Experts say ‘green’ economy won’t save New England

By Alex Kuffner
The Providence Sunday Journal
November 15, 2009

BOSTON — Green technology may help drive an economic recovery in New England but the fledgling industry will not be a major engine of growth for the region in the foreseeable future, economists said at a recent conference.

The sobering assessment came during the New England Economic Partnership’s fall conference, which was held last week in Boston and focused on so-called “green-collar jobs” and whether their creation will help pull Rhode Island and its neighbors out of recession.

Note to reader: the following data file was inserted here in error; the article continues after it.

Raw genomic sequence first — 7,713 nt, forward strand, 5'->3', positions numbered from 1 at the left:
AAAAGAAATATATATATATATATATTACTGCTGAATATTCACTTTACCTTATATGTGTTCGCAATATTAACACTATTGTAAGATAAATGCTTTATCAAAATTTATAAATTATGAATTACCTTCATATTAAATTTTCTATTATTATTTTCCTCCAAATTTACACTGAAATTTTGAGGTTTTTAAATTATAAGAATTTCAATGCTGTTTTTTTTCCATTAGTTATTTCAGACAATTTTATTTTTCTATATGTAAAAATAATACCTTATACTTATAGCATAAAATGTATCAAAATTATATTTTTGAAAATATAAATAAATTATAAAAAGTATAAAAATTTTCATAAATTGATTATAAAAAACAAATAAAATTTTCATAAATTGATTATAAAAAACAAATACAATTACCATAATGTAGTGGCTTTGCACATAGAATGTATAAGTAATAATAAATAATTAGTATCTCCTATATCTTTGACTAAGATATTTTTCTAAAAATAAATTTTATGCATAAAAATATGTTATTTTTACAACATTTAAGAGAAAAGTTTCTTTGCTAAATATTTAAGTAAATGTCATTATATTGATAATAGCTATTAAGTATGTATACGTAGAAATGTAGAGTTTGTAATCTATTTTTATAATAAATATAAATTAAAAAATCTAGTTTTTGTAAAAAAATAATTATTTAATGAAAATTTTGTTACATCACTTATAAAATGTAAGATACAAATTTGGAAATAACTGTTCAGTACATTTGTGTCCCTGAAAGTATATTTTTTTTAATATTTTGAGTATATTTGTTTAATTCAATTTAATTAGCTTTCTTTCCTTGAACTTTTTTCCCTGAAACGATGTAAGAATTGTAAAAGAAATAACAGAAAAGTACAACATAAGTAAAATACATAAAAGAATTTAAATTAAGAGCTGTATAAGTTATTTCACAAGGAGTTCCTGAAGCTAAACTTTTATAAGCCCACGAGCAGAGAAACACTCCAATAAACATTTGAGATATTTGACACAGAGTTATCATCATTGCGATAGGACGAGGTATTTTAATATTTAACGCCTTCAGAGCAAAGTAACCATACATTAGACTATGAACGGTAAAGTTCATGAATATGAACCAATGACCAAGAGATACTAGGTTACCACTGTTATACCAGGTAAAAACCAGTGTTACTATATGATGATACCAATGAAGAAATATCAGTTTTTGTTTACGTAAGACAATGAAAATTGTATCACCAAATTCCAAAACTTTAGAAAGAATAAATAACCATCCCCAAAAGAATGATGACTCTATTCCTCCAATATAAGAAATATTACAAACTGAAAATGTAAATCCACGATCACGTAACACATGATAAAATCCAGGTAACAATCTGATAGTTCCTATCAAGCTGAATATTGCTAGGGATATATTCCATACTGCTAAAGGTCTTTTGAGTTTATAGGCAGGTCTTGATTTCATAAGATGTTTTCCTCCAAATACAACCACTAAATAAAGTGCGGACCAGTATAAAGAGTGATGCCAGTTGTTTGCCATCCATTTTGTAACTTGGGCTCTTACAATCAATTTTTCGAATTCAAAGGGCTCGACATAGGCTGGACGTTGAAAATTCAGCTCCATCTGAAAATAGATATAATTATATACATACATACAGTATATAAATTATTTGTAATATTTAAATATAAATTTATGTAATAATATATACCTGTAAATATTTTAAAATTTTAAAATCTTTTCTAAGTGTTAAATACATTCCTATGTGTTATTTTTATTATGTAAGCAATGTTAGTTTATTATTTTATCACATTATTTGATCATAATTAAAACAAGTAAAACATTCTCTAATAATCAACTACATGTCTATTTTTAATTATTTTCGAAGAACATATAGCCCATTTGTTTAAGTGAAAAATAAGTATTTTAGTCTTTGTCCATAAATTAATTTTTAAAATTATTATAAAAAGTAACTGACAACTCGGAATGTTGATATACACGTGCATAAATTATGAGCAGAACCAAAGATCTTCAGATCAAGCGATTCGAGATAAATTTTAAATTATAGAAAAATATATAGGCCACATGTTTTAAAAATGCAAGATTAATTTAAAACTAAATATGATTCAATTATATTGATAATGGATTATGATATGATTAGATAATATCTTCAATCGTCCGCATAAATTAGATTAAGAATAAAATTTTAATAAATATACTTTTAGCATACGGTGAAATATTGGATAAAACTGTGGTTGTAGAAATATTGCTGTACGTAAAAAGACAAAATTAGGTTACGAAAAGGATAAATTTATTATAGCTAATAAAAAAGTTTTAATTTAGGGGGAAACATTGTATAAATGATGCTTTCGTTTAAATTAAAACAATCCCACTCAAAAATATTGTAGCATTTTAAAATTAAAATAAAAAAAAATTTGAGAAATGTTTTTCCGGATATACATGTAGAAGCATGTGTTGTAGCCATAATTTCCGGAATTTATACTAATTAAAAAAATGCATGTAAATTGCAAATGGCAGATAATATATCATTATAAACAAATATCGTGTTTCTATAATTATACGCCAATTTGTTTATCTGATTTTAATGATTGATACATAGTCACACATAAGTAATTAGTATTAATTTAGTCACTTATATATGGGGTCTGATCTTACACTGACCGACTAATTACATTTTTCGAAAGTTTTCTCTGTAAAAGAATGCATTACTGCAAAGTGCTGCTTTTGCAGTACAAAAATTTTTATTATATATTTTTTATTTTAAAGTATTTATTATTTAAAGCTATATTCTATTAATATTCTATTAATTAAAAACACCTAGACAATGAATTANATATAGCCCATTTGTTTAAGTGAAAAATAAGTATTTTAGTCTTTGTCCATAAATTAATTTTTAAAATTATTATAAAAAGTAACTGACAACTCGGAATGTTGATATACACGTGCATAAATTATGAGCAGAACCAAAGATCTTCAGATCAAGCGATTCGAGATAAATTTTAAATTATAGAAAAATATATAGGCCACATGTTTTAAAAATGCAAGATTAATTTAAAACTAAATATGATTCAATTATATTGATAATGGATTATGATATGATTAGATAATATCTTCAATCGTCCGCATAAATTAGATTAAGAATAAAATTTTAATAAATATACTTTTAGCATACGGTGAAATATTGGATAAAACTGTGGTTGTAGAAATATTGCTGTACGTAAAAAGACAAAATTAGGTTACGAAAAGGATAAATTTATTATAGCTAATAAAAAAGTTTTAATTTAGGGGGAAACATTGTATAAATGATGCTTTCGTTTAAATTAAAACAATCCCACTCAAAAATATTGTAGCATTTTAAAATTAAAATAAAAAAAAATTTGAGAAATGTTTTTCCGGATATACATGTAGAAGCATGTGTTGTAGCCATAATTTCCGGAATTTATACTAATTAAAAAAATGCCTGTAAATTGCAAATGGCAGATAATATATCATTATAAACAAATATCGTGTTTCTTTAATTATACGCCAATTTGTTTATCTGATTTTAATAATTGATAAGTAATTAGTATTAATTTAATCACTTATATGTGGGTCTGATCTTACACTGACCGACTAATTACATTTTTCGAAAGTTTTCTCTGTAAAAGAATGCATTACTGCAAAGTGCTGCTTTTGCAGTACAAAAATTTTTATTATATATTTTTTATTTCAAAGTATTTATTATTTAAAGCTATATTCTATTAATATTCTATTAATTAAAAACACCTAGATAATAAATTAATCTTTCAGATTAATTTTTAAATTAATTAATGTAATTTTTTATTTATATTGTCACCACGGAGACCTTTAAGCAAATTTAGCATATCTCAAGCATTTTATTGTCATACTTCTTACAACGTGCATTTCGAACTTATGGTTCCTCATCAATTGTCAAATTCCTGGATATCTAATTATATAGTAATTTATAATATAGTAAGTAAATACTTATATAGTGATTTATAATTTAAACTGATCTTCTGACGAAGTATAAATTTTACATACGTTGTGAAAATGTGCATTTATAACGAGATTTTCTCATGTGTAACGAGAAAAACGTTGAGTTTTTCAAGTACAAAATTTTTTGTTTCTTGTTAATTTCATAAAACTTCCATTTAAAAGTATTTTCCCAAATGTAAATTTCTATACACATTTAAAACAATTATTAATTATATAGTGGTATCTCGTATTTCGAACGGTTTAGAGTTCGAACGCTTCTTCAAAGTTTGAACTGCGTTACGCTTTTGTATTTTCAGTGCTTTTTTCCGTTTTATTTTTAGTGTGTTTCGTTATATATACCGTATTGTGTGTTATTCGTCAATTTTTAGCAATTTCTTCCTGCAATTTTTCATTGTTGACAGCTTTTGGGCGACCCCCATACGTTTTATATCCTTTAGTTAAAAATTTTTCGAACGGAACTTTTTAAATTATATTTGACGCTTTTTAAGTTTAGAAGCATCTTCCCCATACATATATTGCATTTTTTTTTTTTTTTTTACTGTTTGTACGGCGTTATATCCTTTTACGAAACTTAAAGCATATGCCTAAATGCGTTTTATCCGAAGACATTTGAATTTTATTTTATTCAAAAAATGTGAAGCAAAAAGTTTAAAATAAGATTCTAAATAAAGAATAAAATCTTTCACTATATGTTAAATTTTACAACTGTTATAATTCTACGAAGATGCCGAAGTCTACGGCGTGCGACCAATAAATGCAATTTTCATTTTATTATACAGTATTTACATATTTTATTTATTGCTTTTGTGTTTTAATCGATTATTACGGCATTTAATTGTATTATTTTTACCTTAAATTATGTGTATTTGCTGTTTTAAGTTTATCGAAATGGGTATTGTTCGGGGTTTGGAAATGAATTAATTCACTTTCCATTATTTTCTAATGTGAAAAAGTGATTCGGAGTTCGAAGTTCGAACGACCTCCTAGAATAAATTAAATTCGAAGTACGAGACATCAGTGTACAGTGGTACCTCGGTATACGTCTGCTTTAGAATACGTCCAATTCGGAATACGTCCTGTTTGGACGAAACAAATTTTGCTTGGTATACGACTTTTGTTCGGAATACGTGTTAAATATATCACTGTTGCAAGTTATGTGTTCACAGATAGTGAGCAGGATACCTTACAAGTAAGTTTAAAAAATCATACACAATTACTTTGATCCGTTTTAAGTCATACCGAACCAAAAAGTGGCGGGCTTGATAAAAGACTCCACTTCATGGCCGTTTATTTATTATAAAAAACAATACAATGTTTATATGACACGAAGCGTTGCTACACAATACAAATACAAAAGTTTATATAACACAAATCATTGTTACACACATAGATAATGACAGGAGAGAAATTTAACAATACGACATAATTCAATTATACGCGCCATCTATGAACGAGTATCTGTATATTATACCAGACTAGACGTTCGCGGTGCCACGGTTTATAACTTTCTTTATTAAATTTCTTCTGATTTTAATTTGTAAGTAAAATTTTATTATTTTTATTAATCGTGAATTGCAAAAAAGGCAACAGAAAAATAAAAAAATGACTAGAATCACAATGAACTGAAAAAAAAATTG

President Obama has pushed renewable power, energy efficiency and the like as potential growth industries for the country. His administration has steered billions of dollars in stimulus funds to the creation of jobs in green businesses. Likewise, in Rhode Island, Governor Carcieri has thrown support behind two offshore wind farms, touting their potential to bring high-paying jobs to the state in the manufacturing, assembly and installation of wind turbines.

Speakers at the conference last Tuesday, however, said that although the sector will generate jobs, it could take years before it has a large impact on the economy as a whole.

“I think the green economy is part and should be part of an economic recovery, but it can’t be counted on as the single source of growth,” said NEEP vice president Ross Gittell, the James R. Carter Professor at the University of New Hampshire’s Whittemore School of Business and Economics.

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